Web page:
Step 7: Analyse the reliability of the source

For a source to be considered reliable it must contain accurate historical information.

This means that a source can be written in a completely subjective manner and still be considered reliable, as all facts are accurate.

The reliability of a source can be identified through considering the following questions:

  • Is the source consistent with data/information you know about the topic?
  • Are there other sources which could validate the information given from this source? (you could refer to other sources given to you during the exam)
  • Does it have scholarly credibility? Where was it published? How was it published? What’s the background of the composer?
  • Does the source fulfil an agenda? (i.e. was the source produced for an opinion/stance, or was the stance a product from the source?)

Example answer:

 

Due to the possibility of bias and a narrowed perspective, this source should not be reliable to a significant extent.

Step 8: Evaluate the usefulness of the source

The reliability of a source does not always affect the usefulness of a source. 

Although the source can be unreliable, it may be still useful in showing how propaganda and publication were made at the time.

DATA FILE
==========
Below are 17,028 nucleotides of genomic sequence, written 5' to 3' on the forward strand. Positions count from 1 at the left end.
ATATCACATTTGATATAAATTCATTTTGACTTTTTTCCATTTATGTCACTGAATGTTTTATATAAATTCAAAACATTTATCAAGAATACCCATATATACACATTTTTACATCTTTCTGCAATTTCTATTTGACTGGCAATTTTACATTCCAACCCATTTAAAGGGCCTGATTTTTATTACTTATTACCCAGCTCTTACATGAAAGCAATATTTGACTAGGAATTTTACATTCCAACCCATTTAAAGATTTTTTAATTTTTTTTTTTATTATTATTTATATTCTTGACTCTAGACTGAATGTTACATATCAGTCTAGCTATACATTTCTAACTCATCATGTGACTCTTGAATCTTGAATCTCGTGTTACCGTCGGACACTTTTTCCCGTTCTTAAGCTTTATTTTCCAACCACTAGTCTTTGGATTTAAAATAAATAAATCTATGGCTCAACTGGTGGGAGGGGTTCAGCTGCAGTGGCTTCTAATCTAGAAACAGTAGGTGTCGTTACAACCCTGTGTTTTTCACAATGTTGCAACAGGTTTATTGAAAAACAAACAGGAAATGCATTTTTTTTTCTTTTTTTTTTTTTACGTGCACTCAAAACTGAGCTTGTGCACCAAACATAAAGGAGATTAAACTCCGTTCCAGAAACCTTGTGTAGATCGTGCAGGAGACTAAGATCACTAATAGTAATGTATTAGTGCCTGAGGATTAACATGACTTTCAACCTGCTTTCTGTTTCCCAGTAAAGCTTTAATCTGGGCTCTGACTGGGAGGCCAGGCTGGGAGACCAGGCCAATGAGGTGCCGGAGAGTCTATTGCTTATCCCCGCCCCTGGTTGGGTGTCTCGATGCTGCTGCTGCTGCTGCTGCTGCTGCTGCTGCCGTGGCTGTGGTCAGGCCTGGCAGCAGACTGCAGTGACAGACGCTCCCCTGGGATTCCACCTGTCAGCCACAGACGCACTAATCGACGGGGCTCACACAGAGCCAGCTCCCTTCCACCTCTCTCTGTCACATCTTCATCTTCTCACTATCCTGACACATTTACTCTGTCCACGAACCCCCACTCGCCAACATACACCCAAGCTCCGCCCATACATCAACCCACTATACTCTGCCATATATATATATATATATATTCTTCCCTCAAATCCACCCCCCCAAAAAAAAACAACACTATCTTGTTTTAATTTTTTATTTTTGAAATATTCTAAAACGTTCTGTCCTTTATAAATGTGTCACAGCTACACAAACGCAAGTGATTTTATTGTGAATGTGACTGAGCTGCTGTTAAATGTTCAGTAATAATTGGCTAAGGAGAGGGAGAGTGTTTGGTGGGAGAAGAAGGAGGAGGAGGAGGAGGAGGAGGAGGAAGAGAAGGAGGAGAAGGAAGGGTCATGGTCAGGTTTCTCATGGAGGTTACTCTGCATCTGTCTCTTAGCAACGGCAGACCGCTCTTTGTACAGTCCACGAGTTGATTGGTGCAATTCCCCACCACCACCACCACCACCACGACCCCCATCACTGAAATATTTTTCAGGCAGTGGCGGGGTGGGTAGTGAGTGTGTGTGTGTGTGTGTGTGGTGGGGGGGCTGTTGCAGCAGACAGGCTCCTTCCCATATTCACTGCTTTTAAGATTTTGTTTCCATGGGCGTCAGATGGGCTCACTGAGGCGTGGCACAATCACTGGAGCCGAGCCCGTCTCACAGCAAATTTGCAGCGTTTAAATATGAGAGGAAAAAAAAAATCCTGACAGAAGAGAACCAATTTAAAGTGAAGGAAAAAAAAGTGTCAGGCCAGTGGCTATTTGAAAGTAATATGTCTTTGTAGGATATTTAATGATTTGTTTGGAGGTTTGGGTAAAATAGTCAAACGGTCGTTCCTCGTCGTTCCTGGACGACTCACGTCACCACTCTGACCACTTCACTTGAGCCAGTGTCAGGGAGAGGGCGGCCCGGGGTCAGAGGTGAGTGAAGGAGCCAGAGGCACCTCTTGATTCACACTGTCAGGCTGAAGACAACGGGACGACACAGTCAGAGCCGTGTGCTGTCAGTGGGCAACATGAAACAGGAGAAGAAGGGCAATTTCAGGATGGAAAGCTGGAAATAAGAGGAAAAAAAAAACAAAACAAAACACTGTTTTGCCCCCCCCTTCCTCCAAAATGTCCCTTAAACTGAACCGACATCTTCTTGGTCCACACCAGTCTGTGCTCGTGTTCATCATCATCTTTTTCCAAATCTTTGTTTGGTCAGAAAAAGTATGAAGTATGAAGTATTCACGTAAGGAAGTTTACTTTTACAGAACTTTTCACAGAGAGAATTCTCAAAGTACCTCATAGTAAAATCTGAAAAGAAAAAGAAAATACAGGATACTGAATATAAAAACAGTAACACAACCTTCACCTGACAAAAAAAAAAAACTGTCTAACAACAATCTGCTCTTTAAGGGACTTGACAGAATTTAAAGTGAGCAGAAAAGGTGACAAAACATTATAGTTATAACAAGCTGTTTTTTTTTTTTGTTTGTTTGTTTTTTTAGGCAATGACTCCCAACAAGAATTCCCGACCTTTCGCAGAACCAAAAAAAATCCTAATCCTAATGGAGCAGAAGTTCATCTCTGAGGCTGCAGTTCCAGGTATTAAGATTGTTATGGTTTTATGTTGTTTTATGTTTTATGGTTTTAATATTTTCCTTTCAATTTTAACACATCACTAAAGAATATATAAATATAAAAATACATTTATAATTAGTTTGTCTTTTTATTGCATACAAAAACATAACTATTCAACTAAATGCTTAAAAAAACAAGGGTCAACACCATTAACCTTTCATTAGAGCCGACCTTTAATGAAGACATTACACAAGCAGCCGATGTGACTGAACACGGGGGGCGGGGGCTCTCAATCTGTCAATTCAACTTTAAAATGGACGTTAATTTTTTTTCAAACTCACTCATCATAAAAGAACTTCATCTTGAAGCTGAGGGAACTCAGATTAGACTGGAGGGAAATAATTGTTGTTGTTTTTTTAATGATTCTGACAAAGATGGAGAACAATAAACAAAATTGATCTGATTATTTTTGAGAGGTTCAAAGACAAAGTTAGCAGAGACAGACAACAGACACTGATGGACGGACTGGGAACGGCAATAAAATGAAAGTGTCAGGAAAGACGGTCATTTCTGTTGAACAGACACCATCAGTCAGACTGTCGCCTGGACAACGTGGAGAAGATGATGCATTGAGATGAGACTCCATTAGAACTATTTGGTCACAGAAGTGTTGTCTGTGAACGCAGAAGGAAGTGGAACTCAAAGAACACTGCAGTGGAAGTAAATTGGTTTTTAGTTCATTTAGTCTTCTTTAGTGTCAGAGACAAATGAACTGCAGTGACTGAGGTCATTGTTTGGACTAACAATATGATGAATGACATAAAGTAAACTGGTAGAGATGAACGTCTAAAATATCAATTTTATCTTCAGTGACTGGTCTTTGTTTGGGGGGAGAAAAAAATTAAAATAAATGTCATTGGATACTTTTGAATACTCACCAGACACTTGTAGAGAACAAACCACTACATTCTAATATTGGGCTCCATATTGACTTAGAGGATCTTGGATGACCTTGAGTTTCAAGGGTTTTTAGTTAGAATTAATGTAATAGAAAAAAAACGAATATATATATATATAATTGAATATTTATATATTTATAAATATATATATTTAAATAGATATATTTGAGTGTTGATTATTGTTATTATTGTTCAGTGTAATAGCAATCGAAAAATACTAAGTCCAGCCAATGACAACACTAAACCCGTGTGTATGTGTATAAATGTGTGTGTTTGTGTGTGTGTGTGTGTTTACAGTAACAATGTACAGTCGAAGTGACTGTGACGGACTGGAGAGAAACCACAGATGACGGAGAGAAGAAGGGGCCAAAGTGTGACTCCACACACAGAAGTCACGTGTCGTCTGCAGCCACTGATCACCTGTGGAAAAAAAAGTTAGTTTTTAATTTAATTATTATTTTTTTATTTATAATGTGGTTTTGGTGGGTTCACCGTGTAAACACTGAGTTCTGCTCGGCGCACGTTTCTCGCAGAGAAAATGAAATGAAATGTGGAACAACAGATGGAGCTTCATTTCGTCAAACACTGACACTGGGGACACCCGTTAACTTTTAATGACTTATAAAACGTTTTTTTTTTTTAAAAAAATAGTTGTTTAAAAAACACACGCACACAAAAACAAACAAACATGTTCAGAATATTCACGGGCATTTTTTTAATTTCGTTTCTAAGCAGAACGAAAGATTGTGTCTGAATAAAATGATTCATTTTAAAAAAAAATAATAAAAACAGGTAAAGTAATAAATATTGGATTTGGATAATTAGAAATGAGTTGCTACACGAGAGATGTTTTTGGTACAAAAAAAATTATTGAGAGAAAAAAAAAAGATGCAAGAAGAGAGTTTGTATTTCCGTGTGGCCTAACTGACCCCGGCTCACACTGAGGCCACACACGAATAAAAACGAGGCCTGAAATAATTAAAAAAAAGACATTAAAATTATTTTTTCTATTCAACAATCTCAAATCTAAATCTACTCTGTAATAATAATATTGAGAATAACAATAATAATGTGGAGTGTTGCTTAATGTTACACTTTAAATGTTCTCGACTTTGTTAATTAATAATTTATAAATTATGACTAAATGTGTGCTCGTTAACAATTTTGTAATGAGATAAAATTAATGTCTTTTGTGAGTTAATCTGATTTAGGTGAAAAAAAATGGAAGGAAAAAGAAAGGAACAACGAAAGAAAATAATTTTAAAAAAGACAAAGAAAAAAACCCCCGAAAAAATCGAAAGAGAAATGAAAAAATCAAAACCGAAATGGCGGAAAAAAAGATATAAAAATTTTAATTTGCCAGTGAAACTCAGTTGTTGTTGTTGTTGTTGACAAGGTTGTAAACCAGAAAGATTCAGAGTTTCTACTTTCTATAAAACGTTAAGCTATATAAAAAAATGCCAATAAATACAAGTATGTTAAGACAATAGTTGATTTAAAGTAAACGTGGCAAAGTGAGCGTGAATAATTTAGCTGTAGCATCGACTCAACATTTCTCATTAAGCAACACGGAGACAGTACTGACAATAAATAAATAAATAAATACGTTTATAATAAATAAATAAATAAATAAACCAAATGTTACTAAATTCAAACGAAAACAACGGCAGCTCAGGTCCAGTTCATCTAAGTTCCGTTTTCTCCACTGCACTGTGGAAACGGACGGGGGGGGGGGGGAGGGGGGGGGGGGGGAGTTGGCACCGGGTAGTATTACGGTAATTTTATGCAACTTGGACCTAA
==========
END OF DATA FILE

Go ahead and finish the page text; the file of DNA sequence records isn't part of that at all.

In order to evaluate the usefulness of a source, ask yourself the following questions:

  • Is the source relevant to what is being asked?
  • Does the source provide any information about the context/background of the source?
  • Has the source revealed an insight into the question?
  • If you are a historian studying WWI, would you consider this source to be useful?

Example answer:

 

Despite the potential bias and narrowed perspective, this source should still be useful for historians. Its nature as a primary source gives useful suggestions to historians on how German people portrayed warfare to the public. It is also a perfect example of propaganda at the time. These details correspond to the fact that Germany at the time of warfare was indeed creating propaganda in order to raise the hopes of German residents.

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Yifan Shen completed his HSC in 2014 and is currently studying the Bachelor Of Economics/Advanced Mathematics at UNSW. Apart from nutting out equations and helping out students with their academic pursuit, you will find him either reading thriller novels or introducing a range of new people to the intricate and mysterious world of mathematics as the marketing representative of UNSW MathSoc. When he is drained from all of these work, you will also see him hiking, planking and water bending in his recovery mode.